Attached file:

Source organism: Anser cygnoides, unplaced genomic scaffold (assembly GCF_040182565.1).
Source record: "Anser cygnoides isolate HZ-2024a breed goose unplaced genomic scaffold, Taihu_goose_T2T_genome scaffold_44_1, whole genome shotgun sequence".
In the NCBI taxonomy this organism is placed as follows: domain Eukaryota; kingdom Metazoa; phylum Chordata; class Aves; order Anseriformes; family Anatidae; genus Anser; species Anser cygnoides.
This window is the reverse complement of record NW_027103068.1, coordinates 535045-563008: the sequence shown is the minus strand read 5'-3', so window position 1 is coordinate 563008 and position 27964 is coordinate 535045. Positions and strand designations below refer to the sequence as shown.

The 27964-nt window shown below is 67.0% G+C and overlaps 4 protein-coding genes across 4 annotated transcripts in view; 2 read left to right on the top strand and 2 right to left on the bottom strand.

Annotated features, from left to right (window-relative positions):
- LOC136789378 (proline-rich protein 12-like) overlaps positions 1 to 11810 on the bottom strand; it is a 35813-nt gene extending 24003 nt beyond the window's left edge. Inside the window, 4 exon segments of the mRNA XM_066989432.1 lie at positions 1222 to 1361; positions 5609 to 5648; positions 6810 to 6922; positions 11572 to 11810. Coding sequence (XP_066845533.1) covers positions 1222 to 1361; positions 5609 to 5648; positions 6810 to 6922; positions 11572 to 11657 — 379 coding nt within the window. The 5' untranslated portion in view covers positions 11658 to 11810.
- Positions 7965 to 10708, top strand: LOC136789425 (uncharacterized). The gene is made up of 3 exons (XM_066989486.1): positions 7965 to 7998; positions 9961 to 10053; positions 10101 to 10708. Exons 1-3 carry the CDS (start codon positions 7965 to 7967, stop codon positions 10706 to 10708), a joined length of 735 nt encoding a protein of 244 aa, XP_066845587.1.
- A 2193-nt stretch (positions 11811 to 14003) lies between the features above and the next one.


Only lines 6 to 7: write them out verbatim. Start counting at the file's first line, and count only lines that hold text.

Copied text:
Annotated features, from left to right (window-relative positions):
- LOC136789378 (proline-rich protein 12-like) overlaps positions 1 to 11810 on the bottom strand; it is a 35813-nt gene extending 24003 nt beyond the window's left edge. Inside the window, 4 exon segments of the mRNA XM_066989432.1 lie at positions 1222 to 1361; positions 5609 to 5648; positions 6810 to 6922; positions 11572 to 11810. Coding sequence (XP_066845533.1) covers positions 1222 to 1361; positions 5609 to 5648; positions 6810 to 6922; positions 11572 to 11657 — 379 coding nt within the window. The 5' untranslated portion in view covers positions 11658 to 11810.